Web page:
Special Needs Dentistry for Kids with Down Syndrome
Finding a dentist skilled in working with children with special needs is not always easy. A pediatric dentist must acquire additional education and training in the various needs and methods of treatment for this population.
Smile Wonders is uniquely qualified to offer compassionate care to children with special needs like Down Syndrome, Autism Spectrum Disorders, Cerebral Palsy and other congenital conditions. Dr. Rishita Jaju’s experience includes time as a Children’s Hospital LEND Fellow (Leadership Education in Neurodevelopmental Disabilities), where she worked closely with children with medical or behavioral special needs, as well as ongoing education.
Oral Development Differences
In order to provide the best dental health care we must first understand the developmental differences in children with Down syndrome.
For children with Down syndrome, both their baby teeth and permanent teeth make take longer to come in. They may get their first teeth at between 12 and 14 months—or as late as 24 months, as compared to 6 to 12 months for children without Down syndrome. A full set of 20 baby teeth may not appear until the child is four or five years old, and the front permanent teeth and six year molars may not erupt until ages eight or nine. The teeth may also come in in a different pattern than in children without Down syndrome.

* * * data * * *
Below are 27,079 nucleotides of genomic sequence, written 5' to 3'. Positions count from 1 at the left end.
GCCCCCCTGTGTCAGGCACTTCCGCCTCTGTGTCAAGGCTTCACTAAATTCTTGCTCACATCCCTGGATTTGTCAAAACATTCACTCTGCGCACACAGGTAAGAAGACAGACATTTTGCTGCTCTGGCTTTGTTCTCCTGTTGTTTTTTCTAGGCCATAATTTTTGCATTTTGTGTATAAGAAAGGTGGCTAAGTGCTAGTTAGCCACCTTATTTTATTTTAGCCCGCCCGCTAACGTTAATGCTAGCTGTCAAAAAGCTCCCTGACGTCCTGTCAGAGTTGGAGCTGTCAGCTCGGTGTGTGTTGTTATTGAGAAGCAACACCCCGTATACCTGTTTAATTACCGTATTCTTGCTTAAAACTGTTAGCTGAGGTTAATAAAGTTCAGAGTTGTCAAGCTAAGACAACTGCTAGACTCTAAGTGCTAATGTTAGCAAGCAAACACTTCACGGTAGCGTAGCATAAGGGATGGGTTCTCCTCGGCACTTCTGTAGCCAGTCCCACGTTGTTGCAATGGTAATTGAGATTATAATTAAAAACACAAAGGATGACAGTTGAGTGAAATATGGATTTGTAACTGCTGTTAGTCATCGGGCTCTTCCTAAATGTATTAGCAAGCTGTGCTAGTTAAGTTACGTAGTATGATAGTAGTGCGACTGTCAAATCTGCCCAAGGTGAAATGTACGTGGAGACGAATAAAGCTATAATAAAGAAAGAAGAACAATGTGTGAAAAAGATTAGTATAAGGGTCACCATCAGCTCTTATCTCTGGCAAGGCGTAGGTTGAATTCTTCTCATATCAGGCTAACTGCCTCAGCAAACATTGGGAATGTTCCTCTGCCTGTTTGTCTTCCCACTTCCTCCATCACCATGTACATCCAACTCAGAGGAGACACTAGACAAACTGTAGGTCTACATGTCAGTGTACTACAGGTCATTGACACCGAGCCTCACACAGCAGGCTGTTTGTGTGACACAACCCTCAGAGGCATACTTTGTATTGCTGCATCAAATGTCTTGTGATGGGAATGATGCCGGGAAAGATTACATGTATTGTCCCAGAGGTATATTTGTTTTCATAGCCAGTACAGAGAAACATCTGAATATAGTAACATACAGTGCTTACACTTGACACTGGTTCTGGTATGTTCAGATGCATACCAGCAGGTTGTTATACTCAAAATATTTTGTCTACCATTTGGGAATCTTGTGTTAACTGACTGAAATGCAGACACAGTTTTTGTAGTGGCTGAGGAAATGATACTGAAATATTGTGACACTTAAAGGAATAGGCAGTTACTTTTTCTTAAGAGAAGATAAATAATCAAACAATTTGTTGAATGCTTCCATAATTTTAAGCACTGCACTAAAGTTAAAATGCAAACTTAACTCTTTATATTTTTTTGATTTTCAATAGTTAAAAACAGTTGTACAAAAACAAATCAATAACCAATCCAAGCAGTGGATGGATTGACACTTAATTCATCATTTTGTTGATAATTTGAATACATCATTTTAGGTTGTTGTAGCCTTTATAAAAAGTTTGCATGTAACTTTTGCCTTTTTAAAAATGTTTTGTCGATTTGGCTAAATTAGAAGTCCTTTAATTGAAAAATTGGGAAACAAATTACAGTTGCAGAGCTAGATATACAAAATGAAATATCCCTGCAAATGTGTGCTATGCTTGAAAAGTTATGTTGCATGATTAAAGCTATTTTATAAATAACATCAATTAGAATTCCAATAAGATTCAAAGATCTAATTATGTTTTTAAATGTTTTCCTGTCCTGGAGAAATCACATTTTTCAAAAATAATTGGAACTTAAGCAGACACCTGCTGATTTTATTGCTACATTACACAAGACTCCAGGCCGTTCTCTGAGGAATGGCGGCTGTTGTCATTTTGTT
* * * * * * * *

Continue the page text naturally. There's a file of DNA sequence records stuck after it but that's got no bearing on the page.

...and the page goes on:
The teeth of children with Down syndrome may be smaller than average, with shorter roots, and several teeth could be missing altogether. These conditions can create spacing between the teeth. If their jaw is also smaller, the teeth may be crowded, resulting in “impacted” permanent teeth. They may also have large tongues, or a tongue that is too large for a smaller upper jaw.
Because a person with Down syndrome has been shown to have an increased risk for gum (periodontal) disease due to an impaired immune syndrome that precludes natural protections, it is important to provide proper daily oral health care, which we’ll be glad to demonstrate to the parents. Teeth should be brushed twice a day—especially along the gumline (morning and evening)—with a soft toothbrush or an automatic toothbrush, and flossed daily. Watch for bleeding gums; this could indicate inflammation or infection.
A Visit to the Pediatric Dentist
Dentistry for those with Down syndrome also means understanding the emotional and physical responses created by a visit to the dentist. Giving the patients extra time to relax, feel comfortable, and trust the dental professionals are key elements to successful treatment. Familiarization with the people, equipment and methods of dental care are also important for trust.
We try to schedule patients early in the day, before they become over-tired, or find a time that works best within their routine, and offer a friendly and welcoming environment with reduced distractions. Sounds, sights and other stimuli are minimized during the visit within a designated Quiet Room. Visits can also be split to make them short and quick, or longer to accommodate those who take longer to relax. Compliments and rewards are often employed to encourage cooperation.
Special Needs Dentistry for Children with Down Syndrome at Smile Wonders in Reston, VA
Schedule your appointment by contacting Smile Wonders at 571-350-3663 or visiting our Special Needs Dentistry page. Our first-floor offices are conveniently located in Reston, Virginia to serve families throughout the Northern Virginia/DC Metro region.